By Aaron Werner
The coronavirus death count rose to 1,330 on Saturday 4th April.
The number of confirmed cases is 92,150, the third highest in Europe.
Experts stress that the actual number of infected people is likely to be significantly higher, as many people who only experienced mild symptoms or had no known contact with people with confirmed cases are not being tested.
The government is testing 200,000 tests per week and are far ahead compared to even Italy.
At the start of the crisis, Germany had over 20,000 ICU beds, this number has now risen to 40,000.
How is Germany faring?
Overall, Germany is faring much better than other European countries and is widely considered a model for its response to coronavirus.
This high testing rate is likely a contributing factor in why Germany has such a low Covid-19 death rate, compared to other countries.
Germany benefits from excellent medical infrastructure, boasting the highest amount of ICU beds per capita in Europe.
Germany’s strong response is emphasised by the fact that it is currently taking into care patients from abroad, such as patients from Italy’s highly-affected region of Lombardy, and France.
The government has ordered people to remain in their homes, and to leave in ‘exceptional reasons’ only, such as grocery shopping, medical appointments and exercise.
Gatherings of more than 2 people remain banned, and a distance of more than 1.5 metres must be kept from others, with a fine of up to €500 for those found breaking the rules.
In Berlin, people no longer have to carry their ID or proof of address at all times while outside.
Short breaks in parks, are permitted as long as people maintain a minimum distance of 5 metres.
On Tuesday, the city of Jena introduced a law that made the wearing of masks in public spaces compulsory.
Germany’s local governments have the power to implement their own measures.
On Wednesday the 1st of April, Chancellor Merkel announced that the current restrictions on public life will be extended until at least April 19th.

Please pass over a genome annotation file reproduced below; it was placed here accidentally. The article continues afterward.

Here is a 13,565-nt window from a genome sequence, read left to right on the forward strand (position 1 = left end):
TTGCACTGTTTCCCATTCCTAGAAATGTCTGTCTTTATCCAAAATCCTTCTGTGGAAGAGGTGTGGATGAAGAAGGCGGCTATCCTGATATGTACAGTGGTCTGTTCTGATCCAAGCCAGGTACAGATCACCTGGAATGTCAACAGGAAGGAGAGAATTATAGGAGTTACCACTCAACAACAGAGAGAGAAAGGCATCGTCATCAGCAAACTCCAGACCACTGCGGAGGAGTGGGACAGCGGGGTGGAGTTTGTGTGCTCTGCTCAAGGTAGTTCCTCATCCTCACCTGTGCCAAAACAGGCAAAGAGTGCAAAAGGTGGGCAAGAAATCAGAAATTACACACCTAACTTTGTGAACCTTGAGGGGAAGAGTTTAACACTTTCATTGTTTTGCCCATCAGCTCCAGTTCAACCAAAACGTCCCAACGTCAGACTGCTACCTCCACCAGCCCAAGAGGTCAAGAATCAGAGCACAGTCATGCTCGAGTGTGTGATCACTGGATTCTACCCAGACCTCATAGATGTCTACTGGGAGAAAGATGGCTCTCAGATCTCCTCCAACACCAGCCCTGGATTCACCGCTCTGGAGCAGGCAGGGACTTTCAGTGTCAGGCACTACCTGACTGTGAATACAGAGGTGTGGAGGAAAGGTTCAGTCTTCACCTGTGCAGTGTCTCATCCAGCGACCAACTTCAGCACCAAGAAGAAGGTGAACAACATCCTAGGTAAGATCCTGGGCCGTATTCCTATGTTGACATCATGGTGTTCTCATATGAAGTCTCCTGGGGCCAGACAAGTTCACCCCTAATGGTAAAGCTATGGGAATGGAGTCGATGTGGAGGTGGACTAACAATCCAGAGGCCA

She acknowledged that this would mean many would not be able to see their families over the Easter period, however stressed that “a pandemic does not take a vacation”.
Post offices, petrol stations, hairdressers and laundrettes remain open after being categorised as ‘essential services’.
Playgrounds and gatherings in churches and other religious places are banned.
Schools throughout Germany remain closed until at least the 20th of April.
There is a travel ban for passengers arriving from non-Schengen member states. This does not apply to nationals of EEA member states, such as the UK and Switzerland.
This travel ban was set to last at least 30 days, until mid-April, though this is likely to be extended.
Trains and public transport continue to run throughout Germany but at a reduced service, and without ticket inspectors.
There has been a sharp rise in satisfaction with the Government, with many pleased at the government’s response.
According to a survey held by the German Broadcaster ARD, 95% of Germans support the new measures brought into place.
Photos of Angela Merkel doing a ‘sensible, ordinary shop’ in a supermarket buying toilet paper and multiple bottles of wine have made the rounds in the German media, with the general perception being that the chancellor's actions were endearing and relatable.
The chancellor herself has just come out of a quarantine of 14 days, after it was discovered that she had contact with a coronavirus-infected doctor.
Tensions with the US
A shipment of protective masks bound for Germany was diverted to the United States under orders of the United States government in what is being hailed as ‘dubious circumstances’.
The shipment included over 400,000 masks, which were intended for German police officers.
German Interior Minister Andreas Geisel stated “We consider this an act of modern piracy. This is not how you deal with transatlantic partners”.